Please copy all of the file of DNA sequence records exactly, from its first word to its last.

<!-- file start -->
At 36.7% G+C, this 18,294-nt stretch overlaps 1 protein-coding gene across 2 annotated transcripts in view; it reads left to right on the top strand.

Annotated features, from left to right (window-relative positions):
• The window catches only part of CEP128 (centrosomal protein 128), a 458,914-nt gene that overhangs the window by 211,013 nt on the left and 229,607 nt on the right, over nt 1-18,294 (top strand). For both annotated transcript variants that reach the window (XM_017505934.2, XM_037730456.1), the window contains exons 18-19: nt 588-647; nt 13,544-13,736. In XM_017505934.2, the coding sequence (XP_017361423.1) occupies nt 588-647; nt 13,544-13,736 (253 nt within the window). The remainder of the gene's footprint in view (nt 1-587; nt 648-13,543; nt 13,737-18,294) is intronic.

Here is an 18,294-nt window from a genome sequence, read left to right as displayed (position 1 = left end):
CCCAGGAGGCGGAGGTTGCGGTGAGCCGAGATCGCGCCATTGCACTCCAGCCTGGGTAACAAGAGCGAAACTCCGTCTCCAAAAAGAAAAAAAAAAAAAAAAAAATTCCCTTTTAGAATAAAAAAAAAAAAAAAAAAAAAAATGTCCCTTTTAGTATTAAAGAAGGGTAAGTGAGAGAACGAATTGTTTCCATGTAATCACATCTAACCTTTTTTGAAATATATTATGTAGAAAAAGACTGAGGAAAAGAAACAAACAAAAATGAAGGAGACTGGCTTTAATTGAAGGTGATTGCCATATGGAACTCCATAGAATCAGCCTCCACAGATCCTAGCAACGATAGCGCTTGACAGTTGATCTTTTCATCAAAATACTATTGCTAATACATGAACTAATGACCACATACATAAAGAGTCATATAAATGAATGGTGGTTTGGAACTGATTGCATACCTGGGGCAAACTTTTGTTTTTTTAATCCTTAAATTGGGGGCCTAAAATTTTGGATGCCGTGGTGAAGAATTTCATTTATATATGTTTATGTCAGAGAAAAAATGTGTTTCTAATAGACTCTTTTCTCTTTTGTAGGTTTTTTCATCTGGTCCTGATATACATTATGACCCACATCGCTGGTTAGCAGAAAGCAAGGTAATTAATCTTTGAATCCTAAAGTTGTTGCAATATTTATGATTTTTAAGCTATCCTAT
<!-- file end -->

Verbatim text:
At 36.7% G+C, this 18,294-nt stretch overlaps 1 protein-coding gene across 2 annotated transcripts in view; it reads left to right on the top strand.

Annotated features, from left to right (window-relative positions):
• The window catches only part of CEP128 (centrosomal protein 128), a 458,914-nt gene that overhangs the window by 211,013 nt on the left and 229,607 nt on the right, over nt 1-18,294 (top strand). For both annotated transcript variants that reach the window (XM_017505934.2, XM_037730456.1), the window contains exons 18-19: nt 588-647; nt 13,544-13,736. In XM_017505934.2, the coding sequence (XP_017361423.1) occupies nt 588-647; nt 13,544-13,736 (253 nt within the window). The remainder of the gene's footprint in view (nt 1-587; nt 648-13,543; nt 13,737-18,294) is intronic.

Here is an 18,294-nt window from a genome sequence, read left to right as displayed (position 1 = left end):
CCCAGGAGGCGGAGGTTGCGGTGAGCCGAGATCGCGCCATTGCACTCCAGCCTGGGTAACAAGAGCGAAACTCCGTCTCCAAAAAGAAAAAAAAAAAAAAAAAAATTCCCTTTTAGAATAAAAAAAAAAAAAAAAAAAAAAATGTCCCTTTTAGTATTAAAGAAGGGTAAGTGAGAGAACGAATTGTTTCCATGTAATCACATCTAACCTTTTTTGAAATATATTATGTAGAAAAAGACTGAGGAAAAGAAACAAACAAAAATGAAGGAGACTGGCTTTAATTGAAGGTGATTGCCATATGGAACTCCATAGAATCAGCCTCCACAGATCCTAGCAACGATAGCGCTTGACAGTTGATCTTTTCATCAAAATACTATTGCTAATACATGAACTAATGACCACATACATAAAGAGTCATATAAATGAATGGTGGTTTGGAACTGATTGCATACCTGGGGCAAACTTTTGTTTTTTTAATCCTTAAATTGGGGGCCTAAAATTTTGGATGCCGTGGTGAAGAATTTCATTTATATATGTTTATGTCAGAGAAAAAATGTGTTTCTAATAGACTCTTTTCTCTTTTGTAGGTTTTTTCATCTGGTCCTGATATACATTATGACCCACATCGCTGGTTAGCAGAAAGCAAGGTAATTAATCTTTGAATCCTAAAGTTGTTGCAATATTTATGATTTTTAAGCTATCCTAT